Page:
Jacky Sutton’s friends don’t believe that she committed suicide. Some of them hinted that it could have been a murder committed by ISIS.
Jacky was a former BBC journalist who worked in media development for many years. She spent most of her time in very rough places, including Eritrea, Afghanistan and Iraq.
She helped me out a couple of times when I worked in Iraq, advising me on security issues and election regulations. She was known for being tough, so I took it seriously when she said “Do NOT go to Basra by road.”
I shared her vocal disgust with wasteful programs that accomplished little. But she stayed on when so many left, and was working on a doctorate in addition to her field work in Iraq.
Today she was found hanging in the toilets at the Istanbul airport, according to Turkish police.
She’s seen in airport security camera videos arriving two hours before her flight to Erbil, in northern Iraq. Later she’s seen walking down a corridor with a shopping bag.
But Turkish media said she missed her flight and became tearful when told she would have to buy a new ticket, because she didn’t have the money. [Update: Untrue, as there were hundreds of euros in her bag when her body was found.]
Friends said that the idea of her committing suicide didn’t ring true. But it did to me.
Today I have no way of knowing whether she committed suicide or was murdered, and I am watching for more details that could give us a clue.
Either way the bottom line is the same: Her work killed her.
Jacky worked on media development programs that, among other things, supported female journalists and human rights related to women. ISIS is no fan of women’s rights.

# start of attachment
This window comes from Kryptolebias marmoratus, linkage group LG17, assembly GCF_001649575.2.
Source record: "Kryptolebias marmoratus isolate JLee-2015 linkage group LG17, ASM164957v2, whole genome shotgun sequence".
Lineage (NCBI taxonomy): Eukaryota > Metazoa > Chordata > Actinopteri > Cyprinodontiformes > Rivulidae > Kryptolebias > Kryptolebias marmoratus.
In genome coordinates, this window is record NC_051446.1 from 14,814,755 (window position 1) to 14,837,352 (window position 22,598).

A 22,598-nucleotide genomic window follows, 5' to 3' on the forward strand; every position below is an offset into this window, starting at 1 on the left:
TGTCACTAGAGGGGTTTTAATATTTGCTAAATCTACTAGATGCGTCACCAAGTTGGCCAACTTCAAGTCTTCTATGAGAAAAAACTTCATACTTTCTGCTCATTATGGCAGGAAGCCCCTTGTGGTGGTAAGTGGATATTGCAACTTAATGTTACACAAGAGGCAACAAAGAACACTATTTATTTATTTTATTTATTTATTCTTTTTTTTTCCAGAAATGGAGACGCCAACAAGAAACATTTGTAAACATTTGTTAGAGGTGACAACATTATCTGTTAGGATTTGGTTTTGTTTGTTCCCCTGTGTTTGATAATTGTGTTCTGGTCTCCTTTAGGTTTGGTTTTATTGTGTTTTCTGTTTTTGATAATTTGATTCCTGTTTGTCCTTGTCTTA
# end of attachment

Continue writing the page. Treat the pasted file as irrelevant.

But there are other hazards of media development work, especially in countries like those where Jacky dug in.
Loneliness and depression … aftershocks from being a witness to senseless deaths … unrelenting low-level and high-level stress… years of working for organizations that don’t have a clue about what the field work is like and who only care about sustaining their own existence … years of anger at the horrible conditions and the massive forces that create them.
This is what development workers in post-conflict countries feel.
I know because this is what I’ve felt.
Jacky apparently suffered from all of those feelings, as well as PTSD, and there is no way to know what might have pushed her over the edge. It probably wouldn’t have been the minor inconvenience of missing a flight.
Whatever we learn about the truth of Jacky’s death, I hope that it calls attention to the perils of that life and work.
UPDATE: After seeing the preliminary evidence, the family now says they believe that Jacky acted alone.
Day 105 is a 2012, the year that Jacky helped me out in Iraq.